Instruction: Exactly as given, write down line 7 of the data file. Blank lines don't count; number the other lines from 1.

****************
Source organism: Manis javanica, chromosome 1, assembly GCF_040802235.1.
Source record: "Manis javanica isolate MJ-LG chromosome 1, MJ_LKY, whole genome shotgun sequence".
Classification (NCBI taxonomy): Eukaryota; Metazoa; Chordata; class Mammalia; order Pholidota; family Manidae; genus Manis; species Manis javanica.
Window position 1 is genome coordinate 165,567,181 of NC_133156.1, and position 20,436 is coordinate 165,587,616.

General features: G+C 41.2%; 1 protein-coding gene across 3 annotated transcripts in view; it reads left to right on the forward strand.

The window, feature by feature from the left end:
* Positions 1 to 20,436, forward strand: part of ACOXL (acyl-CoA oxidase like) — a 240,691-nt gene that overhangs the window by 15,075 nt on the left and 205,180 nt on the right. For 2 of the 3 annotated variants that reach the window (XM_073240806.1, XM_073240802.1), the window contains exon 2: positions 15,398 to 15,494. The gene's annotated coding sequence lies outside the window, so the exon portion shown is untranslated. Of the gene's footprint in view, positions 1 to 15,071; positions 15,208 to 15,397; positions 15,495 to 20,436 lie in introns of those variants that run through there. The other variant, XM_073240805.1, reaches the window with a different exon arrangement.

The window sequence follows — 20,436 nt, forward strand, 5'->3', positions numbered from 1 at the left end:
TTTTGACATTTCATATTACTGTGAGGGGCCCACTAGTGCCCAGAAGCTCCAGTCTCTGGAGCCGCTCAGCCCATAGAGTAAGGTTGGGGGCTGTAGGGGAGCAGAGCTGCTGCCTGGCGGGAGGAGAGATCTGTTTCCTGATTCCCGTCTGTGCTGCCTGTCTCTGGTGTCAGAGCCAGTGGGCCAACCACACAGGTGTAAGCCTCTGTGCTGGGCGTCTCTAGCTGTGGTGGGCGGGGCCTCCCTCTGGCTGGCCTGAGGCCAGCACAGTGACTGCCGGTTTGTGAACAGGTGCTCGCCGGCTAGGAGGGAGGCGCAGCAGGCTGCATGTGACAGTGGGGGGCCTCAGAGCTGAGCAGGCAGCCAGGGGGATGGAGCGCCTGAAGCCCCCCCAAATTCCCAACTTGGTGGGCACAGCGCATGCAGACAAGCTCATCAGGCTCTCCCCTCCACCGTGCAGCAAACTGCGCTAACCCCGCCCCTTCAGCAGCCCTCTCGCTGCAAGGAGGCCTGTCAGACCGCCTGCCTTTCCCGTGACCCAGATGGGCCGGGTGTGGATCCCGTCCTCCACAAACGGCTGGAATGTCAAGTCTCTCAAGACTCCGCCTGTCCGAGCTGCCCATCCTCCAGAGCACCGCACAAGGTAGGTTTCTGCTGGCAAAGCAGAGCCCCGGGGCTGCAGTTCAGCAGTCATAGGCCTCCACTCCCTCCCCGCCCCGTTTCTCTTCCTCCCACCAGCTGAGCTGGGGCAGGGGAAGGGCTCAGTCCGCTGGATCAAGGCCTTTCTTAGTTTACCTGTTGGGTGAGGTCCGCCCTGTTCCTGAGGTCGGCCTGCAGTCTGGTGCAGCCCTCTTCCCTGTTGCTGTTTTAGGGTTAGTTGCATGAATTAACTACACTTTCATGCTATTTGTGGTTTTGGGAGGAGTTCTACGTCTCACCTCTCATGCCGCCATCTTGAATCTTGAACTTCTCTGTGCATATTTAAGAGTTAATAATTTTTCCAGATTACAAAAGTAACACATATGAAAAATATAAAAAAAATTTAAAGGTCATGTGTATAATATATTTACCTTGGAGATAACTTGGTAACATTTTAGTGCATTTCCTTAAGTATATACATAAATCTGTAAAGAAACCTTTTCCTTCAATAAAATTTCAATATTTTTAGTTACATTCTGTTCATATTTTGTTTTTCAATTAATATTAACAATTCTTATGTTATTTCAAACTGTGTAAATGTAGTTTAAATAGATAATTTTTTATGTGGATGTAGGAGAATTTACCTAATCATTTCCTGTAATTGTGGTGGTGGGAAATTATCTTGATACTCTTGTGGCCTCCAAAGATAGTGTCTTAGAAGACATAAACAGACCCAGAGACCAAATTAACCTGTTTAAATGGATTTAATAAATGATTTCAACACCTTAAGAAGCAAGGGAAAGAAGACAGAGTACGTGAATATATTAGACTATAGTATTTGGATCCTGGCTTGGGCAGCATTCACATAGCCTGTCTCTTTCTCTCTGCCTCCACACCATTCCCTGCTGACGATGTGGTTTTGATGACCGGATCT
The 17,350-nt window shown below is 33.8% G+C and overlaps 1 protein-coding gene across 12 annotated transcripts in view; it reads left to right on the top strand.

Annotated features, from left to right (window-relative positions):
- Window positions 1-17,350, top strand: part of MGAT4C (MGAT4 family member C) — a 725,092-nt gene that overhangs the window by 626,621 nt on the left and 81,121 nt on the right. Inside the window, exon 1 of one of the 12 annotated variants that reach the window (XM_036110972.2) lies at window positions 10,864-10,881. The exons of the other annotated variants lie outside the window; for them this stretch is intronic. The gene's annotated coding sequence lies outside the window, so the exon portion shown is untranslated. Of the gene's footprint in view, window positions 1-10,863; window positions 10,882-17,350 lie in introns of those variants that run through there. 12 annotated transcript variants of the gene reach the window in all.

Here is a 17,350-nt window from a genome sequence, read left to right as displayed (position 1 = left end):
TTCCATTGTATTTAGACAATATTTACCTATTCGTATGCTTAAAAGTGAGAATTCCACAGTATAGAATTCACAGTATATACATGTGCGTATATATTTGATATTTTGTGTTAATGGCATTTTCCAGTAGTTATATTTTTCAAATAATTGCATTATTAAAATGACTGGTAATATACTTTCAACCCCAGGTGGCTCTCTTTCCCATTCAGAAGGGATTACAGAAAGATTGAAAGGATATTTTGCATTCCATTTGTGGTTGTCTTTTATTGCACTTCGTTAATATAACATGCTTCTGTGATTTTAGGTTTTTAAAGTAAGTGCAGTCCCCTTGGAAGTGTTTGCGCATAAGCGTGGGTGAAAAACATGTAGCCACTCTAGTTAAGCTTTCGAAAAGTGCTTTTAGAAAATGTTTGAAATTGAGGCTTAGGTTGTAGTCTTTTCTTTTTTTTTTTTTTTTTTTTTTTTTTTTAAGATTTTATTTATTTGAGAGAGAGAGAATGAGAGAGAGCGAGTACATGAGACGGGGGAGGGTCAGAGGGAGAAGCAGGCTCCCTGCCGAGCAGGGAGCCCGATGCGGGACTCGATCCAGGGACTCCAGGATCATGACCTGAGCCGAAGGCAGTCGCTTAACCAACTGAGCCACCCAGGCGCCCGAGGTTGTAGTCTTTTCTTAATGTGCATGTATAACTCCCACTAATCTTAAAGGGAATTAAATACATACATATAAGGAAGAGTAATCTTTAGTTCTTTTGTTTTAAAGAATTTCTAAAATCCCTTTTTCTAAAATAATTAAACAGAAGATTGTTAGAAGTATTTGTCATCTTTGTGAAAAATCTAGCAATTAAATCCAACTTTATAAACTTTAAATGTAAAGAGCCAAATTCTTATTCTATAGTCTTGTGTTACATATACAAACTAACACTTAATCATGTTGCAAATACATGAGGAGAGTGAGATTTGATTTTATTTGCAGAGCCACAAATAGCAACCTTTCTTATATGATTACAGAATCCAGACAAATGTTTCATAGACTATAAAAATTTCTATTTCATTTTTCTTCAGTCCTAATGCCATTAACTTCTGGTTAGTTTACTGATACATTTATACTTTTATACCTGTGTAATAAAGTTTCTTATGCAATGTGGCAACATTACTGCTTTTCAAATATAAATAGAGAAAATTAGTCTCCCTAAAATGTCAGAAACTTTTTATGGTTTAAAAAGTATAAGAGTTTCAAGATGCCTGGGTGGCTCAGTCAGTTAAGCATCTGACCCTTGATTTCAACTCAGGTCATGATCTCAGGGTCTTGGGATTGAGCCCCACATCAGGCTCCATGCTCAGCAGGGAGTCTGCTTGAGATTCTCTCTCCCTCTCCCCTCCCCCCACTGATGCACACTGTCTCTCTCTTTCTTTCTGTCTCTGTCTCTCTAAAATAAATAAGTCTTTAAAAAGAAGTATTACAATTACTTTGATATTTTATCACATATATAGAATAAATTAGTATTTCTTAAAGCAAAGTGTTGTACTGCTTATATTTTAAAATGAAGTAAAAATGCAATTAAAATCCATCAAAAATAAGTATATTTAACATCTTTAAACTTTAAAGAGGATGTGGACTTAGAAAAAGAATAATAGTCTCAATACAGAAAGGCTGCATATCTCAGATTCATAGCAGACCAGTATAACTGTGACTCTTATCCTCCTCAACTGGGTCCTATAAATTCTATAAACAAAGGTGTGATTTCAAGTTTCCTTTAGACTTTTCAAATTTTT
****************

* Positions 1 to 20,436, forward strand: part of ACOXL (acyl-CoA oxidase like) — a 240,691-nt gene that overhangs the window by 15,075 nt on the left and 205,180 nt on the right. For 2 of the 3 annotated variants that reach the window (XM_073240806.1, XM_073240802.1), the window contains exon 2: positions 15,398 to 15,494. The gene's annotated coding sequence lies outside the window, so the exon portion shown is untranslated. Of the gene's footprint in view, positions 1 to 15,071; positions 15,208 to 15,397; positions 15,495 to 20,436 lie in introns of those variants that run through there. The other variant, XM_073240805.1, reaches the window with a different exon arrangement.